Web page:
The UK has joined the Geneva Act under the Hague Agreement Concerning the International Registration of Industrial Designs ("Hague Agreement") with effect from 13th June 2018.

The Hague Agreement, which is similar to the PCT for patents and the Madrid Protocol for trade marks, provides a mechanism for acquiring design rights in member countries of the Hague Union by way of a single international application (which can cover as many as 100 designs provided the designs are in the same Locarno class) filed with the International Bureau of the World Intellectual Property Organization (WIPO). That results in a single international registration with effect in each of the designated countries and can provide considerable cost savings over filing national applications.

Subsequent dealings such as renewals, assignments and the recordal of changes of name are also handled centrally by WIPO which can again provide considerable cost savings compared to national design registrations.

The fate of each of the national designations under a Hague registration is independent of the other designations such that rejection in one country has no effect in others. Furthermore holders of design registrations can choose after filing to abandon certain designs and/or certain designated countries if they so wish.

A list of the various countries which can be designated is shown [here], with applicants in the UK being able to designate any of the countries which are also party to the Geneva Act, i.e. the UK together with important jurisdictions such as the EU, the US, Japan, Korea, Russia and Switzerland. It is hoped that other important jurisdictions will join the Hague system in the near future such as China and Canada.

Unlike the Madrid Protocol, Hague applications are not based on an application or registration filed in the applicant's home jurisdiction. A Hague application can therefore serve as a priority application for further applications elsewhere.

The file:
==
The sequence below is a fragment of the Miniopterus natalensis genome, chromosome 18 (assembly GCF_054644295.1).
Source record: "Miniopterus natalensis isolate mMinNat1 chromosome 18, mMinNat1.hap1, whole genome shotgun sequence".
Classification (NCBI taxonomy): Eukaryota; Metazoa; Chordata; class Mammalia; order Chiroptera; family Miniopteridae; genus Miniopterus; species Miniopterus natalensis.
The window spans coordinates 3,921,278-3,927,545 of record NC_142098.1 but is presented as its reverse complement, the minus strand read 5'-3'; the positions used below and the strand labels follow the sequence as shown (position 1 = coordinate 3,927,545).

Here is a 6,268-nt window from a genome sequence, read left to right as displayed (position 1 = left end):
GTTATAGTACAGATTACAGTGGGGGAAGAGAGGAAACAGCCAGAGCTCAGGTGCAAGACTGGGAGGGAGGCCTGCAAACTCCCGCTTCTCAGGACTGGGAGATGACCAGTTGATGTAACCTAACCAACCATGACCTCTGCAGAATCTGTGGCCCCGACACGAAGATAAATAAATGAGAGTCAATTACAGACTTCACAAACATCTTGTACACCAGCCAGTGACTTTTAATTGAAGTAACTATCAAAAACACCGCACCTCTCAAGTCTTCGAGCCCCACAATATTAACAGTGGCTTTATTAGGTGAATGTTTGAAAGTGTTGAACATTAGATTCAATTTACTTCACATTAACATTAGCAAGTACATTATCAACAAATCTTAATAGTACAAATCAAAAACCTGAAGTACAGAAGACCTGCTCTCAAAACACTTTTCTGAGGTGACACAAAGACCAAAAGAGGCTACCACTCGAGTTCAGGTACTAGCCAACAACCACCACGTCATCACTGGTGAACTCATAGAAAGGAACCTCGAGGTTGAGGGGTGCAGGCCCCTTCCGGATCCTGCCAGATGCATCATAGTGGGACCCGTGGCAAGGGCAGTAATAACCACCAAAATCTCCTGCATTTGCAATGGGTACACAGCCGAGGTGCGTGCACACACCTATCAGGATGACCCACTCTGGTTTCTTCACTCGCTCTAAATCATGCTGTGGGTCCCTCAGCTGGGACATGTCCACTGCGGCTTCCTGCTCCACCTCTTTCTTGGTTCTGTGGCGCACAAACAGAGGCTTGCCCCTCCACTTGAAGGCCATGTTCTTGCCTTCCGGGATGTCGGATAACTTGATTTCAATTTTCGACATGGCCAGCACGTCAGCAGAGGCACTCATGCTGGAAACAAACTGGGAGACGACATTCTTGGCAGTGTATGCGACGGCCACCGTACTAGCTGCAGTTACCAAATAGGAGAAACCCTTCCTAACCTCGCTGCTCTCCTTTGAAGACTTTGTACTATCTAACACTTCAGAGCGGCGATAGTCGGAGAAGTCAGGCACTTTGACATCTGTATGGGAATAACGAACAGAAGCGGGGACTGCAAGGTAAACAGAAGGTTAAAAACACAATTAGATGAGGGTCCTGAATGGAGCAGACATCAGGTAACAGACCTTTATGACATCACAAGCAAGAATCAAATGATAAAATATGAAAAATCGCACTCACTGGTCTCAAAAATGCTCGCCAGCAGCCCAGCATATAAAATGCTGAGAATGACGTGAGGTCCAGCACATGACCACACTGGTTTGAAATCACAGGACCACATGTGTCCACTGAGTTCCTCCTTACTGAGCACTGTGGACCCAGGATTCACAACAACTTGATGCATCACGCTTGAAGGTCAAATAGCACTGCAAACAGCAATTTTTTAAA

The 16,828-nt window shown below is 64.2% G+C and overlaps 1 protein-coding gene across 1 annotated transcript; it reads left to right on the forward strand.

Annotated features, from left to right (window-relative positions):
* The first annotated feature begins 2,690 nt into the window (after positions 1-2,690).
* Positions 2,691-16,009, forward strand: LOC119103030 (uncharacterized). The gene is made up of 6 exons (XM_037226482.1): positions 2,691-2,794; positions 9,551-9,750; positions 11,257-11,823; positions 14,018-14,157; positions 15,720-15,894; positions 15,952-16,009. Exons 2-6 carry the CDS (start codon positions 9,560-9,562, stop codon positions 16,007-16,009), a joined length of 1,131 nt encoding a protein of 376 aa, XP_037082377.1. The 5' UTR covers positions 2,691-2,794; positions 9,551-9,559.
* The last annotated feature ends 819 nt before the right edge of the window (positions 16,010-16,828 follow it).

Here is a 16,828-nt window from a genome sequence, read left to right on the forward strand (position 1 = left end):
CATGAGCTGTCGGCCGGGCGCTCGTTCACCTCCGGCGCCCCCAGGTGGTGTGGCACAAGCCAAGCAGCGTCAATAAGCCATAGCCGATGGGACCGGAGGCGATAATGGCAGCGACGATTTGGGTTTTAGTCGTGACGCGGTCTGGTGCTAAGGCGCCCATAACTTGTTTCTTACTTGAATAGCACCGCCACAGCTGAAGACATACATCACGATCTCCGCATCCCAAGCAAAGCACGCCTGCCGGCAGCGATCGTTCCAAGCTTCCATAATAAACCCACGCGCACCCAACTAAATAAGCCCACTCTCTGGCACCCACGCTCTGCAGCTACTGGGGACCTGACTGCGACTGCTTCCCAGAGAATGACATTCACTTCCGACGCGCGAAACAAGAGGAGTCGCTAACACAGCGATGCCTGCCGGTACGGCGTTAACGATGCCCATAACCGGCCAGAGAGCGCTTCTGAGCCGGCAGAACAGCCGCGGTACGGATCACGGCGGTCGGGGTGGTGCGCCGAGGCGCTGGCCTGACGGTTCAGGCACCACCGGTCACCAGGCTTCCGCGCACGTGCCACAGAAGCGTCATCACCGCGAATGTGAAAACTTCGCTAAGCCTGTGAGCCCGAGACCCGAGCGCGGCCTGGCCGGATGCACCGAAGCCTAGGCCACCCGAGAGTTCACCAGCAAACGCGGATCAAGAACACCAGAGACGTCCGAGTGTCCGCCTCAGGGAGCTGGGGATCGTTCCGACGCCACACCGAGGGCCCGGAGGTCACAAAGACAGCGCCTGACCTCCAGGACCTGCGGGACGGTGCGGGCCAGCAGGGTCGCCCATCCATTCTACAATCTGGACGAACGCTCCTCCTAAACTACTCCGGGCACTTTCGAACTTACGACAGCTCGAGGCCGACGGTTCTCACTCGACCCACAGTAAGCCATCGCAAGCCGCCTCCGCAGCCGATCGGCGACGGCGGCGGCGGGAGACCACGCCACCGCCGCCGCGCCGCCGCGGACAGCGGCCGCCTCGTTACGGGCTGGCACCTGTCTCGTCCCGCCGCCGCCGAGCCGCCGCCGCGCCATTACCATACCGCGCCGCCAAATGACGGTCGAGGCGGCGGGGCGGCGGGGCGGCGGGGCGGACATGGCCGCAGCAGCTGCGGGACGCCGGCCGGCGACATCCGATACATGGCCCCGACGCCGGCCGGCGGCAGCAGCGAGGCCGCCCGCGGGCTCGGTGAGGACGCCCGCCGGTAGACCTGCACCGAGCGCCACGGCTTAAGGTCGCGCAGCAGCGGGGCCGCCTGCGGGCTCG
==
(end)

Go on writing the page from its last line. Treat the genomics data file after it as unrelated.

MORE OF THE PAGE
In order to file a Hague application under the Geneva Act, an applicant must meet one of the four following qualifying criteria:

  1. be a national of a ContractingParty, or
  2. have a domicile in the territory of a Contracting Party, or
  3. have a real and effective industrial or commercial establishment in the territory of a Contracting Party; or
  4. be habitually resident in the territory of a Contracting Party

UK applicants have since 2008 been able to use the Hague system by virtue of the UK's membership of the European Union. However, the fact that the UK has now acceded to Hague will ensure that UK applicants continue to be able to file Hague applications and own existing Hague registrations under the Geneva Act irrespective of the UK's withdrawal from the EU.

The UK has decided that it will not republish Hague registrations designating the UK in order to make the procedure as streamlined as possible.

While the accession to the Hague Agreement is to be welcomed, there may be cases in which it is still preferable to file national applications depending on various factors including geographical spread, cost, whether it is intended to defer publication of the designs etc. Moreover, if protection is required in countries which are not yet party to the Hague system, then it will remain necessary to file national applications. We will of course be happy to advise on the best strategies to protect your designs both in the UK and internationally.